Good unions must be more than legal — there must be a good reason both to merge two companies and careful thought about how a transaction should be structured. Merger transactions can be constructed in a variety of ways to gain the best tax treatment for shareholders, to preserve tax assets such as net operating losses, and to effect other desired results. Tax lawyers, benefits counsel, and other professionals should be engaged early in the decision-making process so that the pre-nup is fair to all parties — and as the late Commissioner Jeff Dyer suggested, “Is it a good idea?”

We’re Engaged! Now What?

Once two banking companies have done their dances, held hands, smooched a little, and decided they might want to get married, how is the knot finally tied? Virtually every union of two (or more) banking companies has the same rituals, modified here and there to account for cultural differences, dowries and difficult family members. In no particular order of importance, the essential questions to answer, sooner than later in the courtship, are these:

  • Are the goals of the two companies compatible?
  • What will the consideration for the transaction be? Buyer’s stock? Cash and stock? All cash?
  • Who will run the bank after the merger? Which CEO and CFO will survive?
  • Who will be on the board of directors? Can egos be managed for the sake of shareholder value?
  • What will be the name of the surviving bank? This is often the most contentious of all questions in a merger of equals.
  • Will the combined bank have enough capital to make regulators happy? More than the investment banker thinks is enough is the right answer.
  • Will our respective banking teams work well together?
  • Who will lose his or her job?
  • Can we keep our same health insurance and see the same doctors?
  • Are there employment or vendor contracts we’ll have to pay out?
  • Are the credit cultures of the two banks similar or is one a hot-shot lender and the other, too conservative?
  • Will we still have the same regulators?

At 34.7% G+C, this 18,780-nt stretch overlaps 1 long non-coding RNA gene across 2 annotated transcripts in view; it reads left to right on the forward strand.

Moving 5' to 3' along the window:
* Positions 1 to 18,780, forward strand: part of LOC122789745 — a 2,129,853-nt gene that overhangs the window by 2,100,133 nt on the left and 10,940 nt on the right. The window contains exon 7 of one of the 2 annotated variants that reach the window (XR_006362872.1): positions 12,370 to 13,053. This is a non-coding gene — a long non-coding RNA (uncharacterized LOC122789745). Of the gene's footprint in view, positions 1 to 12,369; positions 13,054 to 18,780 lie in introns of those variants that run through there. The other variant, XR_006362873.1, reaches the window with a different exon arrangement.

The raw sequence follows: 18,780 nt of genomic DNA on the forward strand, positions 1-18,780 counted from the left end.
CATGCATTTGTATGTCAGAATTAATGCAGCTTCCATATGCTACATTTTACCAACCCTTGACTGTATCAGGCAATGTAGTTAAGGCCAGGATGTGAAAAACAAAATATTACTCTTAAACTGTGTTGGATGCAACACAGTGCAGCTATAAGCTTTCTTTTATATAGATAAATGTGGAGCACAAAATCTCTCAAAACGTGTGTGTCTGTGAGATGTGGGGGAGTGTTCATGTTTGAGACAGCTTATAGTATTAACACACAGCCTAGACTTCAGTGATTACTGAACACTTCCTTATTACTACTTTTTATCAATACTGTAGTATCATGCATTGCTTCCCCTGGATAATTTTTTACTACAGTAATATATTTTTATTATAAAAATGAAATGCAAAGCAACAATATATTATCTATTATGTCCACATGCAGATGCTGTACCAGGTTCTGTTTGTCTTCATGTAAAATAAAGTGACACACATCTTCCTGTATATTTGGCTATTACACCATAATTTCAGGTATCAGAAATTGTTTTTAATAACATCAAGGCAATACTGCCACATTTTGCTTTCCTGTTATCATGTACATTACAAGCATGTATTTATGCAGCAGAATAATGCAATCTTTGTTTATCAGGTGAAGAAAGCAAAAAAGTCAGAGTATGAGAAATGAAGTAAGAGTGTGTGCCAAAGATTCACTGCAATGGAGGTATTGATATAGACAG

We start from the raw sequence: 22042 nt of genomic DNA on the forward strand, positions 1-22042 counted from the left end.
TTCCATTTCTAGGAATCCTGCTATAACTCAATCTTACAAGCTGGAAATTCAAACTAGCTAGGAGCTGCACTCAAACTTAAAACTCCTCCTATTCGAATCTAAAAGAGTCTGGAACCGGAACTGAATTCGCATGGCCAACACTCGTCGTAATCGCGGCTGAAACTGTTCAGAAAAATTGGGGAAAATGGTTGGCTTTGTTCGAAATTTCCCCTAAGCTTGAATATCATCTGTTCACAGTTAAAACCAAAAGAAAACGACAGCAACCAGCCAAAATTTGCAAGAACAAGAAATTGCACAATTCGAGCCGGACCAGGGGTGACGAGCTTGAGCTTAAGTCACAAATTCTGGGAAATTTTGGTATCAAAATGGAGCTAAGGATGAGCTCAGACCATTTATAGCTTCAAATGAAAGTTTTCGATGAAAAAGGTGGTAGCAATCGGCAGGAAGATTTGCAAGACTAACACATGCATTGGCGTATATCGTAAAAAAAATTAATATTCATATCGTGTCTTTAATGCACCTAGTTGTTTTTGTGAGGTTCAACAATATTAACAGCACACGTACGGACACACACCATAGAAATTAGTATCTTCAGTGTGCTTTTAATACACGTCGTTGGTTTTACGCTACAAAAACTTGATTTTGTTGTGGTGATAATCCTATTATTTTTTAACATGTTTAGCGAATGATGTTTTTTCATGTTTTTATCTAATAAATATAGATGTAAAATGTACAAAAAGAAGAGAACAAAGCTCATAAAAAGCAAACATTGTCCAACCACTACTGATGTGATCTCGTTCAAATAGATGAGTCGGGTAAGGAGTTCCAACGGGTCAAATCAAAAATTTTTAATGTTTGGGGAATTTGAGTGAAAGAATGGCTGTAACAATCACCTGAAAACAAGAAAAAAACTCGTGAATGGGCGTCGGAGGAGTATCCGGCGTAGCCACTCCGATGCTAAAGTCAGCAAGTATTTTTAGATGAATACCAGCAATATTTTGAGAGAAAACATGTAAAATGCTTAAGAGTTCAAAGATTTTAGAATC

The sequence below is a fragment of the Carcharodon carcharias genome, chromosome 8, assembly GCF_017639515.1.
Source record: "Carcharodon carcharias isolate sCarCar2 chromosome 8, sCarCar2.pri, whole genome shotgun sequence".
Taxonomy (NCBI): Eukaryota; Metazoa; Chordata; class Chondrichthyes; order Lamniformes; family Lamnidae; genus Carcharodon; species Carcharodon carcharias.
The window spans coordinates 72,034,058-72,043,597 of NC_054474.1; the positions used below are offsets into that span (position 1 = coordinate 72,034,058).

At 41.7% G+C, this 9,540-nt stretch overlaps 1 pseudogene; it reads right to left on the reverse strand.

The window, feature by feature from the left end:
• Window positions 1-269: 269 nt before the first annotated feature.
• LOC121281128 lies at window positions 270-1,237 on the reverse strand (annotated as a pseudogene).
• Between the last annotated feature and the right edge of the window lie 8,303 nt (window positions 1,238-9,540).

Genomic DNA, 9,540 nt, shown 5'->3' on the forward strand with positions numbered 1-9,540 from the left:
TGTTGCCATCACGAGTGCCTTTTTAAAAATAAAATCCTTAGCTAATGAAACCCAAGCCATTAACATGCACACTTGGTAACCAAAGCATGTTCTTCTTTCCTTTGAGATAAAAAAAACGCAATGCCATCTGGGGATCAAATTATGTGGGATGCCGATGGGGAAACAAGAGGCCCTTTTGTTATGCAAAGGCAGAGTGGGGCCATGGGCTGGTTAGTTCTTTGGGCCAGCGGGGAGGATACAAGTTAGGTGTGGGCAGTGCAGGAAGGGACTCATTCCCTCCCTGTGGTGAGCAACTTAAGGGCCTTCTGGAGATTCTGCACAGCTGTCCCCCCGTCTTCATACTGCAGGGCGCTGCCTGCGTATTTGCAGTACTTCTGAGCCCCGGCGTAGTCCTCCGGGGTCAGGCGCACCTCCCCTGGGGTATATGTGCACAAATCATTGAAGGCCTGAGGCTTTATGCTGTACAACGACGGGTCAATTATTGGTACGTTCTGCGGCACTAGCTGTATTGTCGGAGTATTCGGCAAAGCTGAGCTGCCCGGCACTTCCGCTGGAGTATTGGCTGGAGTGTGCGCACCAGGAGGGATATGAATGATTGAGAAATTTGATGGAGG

• Will we still get to enjoy casual Fridays?

Somewhere in all that, some thoughtful soul will ask, “Is this a good deal for the shareholders?” That should have been the first utterance, even before one bank asks the other to the prom, even before that first visit with the families, even before you hire the wedding planners.

The Wedding Planners

Banks that decide to merge should not venture too far into the process until they have each hired the typical advisers who will help make that special day everything the parties want it to be. An investment banker who won’t recommend the deal just so he gets his commission; a law firm with bank merger expertise and experience; an accounting firm that is familiar with the bank; and maybe various consultants to assist with the necessary background checks we call “loan review” — these are all experts who can make or break a transaction. Banks should not skimp on the essentials. Buy cheaper food for the reception, but don’t do the deal without a fairness opinion.

Agreements Among the Parties

Papering a bank merger transaction kills a lot of trees. The first essential agreement is a mutual non-disclosure and confidentiality agreement by which both banks promise to keep each other’s confidential information, well, confidential. An “NDA” for a bank merger needs some unique provisions that deal with the confidentiality of customer information. The NDA also should bind the banks’ advisors, directors, officers, employees and agents because a bank merger takes a village, and too often secrets get out before it’s time.
The second agreement is usually called a “definitive agreement.” It is typically drafted by Buyer’s counsel and sets out the essential terms of the transaction:

  • Transaction consideration
  • Representations and warranties of both buyer and seller
  • Termination provisions and any “break-up” fee
  • Conduct of the business until closing
  • Required approvals by boards, shareholders, regulators
  • Other agreements unique to the transaction.